Pregnant women suffer at hands of violent partners in South Africa

Republished article by Tanya Farber in Sunday Times (South Africa)

Many South Africa women‚ already in difficult situations‚ are experiencing violence during pregnancy at the hands of their intimate partners‚ a new study has found.

Of the 376 women who took part in the research‚ 15% had experienced intimate partner violence (IPV) during pregnancy‚ with forms of abuse ranging from sexual and physical to emotional and verbal.

This is against a backdrop of South Africa having intimate partner violence (among all women‚ not just those who are pregnant) which is “double that of the United States of America”‚ and which is as high as 71% in some communities.

The high level of violence during pregnancy in South Africa resulted from a combination of poverty-related factors.

Just published in the international BMC Women’s Health Journal‚ the study was carried out by a team from the University of Cape Town.

The sample was drawn from women attending antenatal services at a primary-level maternity facility in Cape Town.

The researchers found that the high level of violence during pregnancy resulted from a combination of poverty-related factors including food insecurity‚ mental ill-health‚ unemployment‚ unwanted pregnancies‚ and past experiences of abuse.

“In its most severe form‚ violence against pregnant women has been reported as a contributing cause of maternal deaths,” said researchers Sally Field‚ Michael Onah‚ Thandi van Heyningen and Simone Honikman.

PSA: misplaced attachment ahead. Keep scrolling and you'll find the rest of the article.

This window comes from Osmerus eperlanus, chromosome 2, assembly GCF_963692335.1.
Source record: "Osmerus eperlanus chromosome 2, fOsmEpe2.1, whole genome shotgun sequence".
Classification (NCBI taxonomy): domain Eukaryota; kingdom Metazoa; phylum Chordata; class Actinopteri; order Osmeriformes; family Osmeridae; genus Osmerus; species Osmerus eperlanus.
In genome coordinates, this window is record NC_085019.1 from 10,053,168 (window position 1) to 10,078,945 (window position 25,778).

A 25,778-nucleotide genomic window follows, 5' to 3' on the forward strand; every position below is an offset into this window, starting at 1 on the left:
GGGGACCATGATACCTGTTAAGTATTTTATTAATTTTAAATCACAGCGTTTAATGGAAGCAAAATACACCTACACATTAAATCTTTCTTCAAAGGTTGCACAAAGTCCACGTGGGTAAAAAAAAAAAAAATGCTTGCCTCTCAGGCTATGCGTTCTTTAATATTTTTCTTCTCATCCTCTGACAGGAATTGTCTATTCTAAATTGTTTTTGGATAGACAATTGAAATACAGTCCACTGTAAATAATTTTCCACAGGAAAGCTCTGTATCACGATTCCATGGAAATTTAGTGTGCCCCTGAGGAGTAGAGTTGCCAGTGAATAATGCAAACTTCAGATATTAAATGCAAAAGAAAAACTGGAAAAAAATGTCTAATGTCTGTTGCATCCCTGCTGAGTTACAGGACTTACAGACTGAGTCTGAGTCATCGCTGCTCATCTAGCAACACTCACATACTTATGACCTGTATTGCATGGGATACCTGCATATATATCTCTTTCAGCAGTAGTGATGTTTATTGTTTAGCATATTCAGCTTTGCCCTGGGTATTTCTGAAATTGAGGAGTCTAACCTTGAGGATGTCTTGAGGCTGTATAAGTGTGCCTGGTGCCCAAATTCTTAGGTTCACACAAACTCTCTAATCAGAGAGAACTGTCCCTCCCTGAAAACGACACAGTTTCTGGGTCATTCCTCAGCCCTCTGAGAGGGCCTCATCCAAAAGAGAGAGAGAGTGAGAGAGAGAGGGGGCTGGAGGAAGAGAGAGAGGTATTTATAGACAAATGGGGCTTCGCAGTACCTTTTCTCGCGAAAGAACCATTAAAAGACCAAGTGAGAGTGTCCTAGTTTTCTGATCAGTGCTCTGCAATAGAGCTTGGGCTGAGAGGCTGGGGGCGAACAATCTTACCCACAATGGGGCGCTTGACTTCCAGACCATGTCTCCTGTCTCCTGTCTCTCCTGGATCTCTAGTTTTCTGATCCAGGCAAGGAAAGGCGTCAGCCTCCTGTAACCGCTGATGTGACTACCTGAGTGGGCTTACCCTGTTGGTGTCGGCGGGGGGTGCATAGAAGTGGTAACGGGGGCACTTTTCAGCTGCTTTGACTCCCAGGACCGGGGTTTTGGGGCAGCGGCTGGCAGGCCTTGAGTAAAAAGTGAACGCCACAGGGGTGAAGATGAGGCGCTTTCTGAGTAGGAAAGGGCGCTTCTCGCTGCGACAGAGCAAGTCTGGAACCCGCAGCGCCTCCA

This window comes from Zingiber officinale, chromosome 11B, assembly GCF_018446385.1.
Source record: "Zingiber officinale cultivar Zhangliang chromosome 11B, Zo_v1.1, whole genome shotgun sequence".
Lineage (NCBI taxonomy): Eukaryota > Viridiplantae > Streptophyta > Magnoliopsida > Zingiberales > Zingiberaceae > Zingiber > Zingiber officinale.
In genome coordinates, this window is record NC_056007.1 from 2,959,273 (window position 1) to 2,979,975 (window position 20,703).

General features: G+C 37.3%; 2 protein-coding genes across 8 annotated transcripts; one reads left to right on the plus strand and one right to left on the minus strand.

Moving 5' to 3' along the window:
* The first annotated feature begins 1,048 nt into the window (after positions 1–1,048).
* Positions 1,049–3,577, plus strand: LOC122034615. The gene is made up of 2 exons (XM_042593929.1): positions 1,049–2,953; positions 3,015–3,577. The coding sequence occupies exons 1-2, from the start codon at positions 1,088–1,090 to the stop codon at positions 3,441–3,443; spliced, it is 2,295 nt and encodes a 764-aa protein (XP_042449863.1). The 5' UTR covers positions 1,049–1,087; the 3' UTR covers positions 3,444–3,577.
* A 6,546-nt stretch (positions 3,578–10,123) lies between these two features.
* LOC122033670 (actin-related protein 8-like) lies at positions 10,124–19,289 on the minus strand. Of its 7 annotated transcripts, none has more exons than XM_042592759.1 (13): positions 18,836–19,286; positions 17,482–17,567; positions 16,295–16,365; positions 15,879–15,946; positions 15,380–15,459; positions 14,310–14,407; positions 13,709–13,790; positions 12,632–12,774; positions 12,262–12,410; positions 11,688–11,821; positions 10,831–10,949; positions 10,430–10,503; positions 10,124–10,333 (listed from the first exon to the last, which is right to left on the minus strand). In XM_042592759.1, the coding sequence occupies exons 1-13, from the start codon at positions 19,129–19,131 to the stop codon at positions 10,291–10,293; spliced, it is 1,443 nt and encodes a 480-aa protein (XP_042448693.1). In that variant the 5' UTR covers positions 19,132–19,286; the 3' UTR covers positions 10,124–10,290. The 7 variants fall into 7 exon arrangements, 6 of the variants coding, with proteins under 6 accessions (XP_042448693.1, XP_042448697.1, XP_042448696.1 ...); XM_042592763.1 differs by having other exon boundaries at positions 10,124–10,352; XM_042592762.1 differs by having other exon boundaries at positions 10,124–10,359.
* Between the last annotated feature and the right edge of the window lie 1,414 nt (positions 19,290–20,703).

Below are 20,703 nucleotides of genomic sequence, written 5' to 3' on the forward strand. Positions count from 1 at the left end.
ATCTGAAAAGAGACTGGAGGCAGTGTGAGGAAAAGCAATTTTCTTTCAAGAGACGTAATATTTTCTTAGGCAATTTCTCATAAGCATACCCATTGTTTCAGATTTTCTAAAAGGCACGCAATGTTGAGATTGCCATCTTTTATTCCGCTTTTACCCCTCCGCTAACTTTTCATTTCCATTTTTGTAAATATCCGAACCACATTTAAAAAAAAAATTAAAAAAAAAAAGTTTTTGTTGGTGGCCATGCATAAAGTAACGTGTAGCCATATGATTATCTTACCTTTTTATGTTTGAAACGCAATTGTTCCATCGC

It has also been associated with “inadequate uptake of antenatal care‚ with abused women being more likely to delay seeking pregnancy care and to attend fewer antenatal visits.”

For mothers and their unborn babies, results can include “low birth weight‚ foetal death by placental abruption‚ antepartum haemorrhage‚ foetal fracture‚ rupture of the uterus and premature labour”.

Also‚ they add that a “strong association” had been shown between thoughts of suicide and violence experienced by pregnant women.

They said that in South Africa‚ “high levels of violence occur within a context of multiple contributing social dynamics. These include prominent patriarchal norms where masculinity is associated with the defence of honour‚ harshness‚ and risk-taking.”

They added: “Poverty and gender inequalities contribute to the structural determinants of violence.

“Women in stable but unmarried relationships were more likely to have reported experiencing IPV than those who were married.”

Where to from here? The researchers said the study contributed towards a greater understanding of the risk profile for IPV among pregnant women in low-income settings.

 

This research and other PMHP findings are available open-source online!

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Posted on August 19, 2018, in Domestic violence, Maternal Mental Health, Mental Health and tagged . Bookmark the permalink. Leave a comment.

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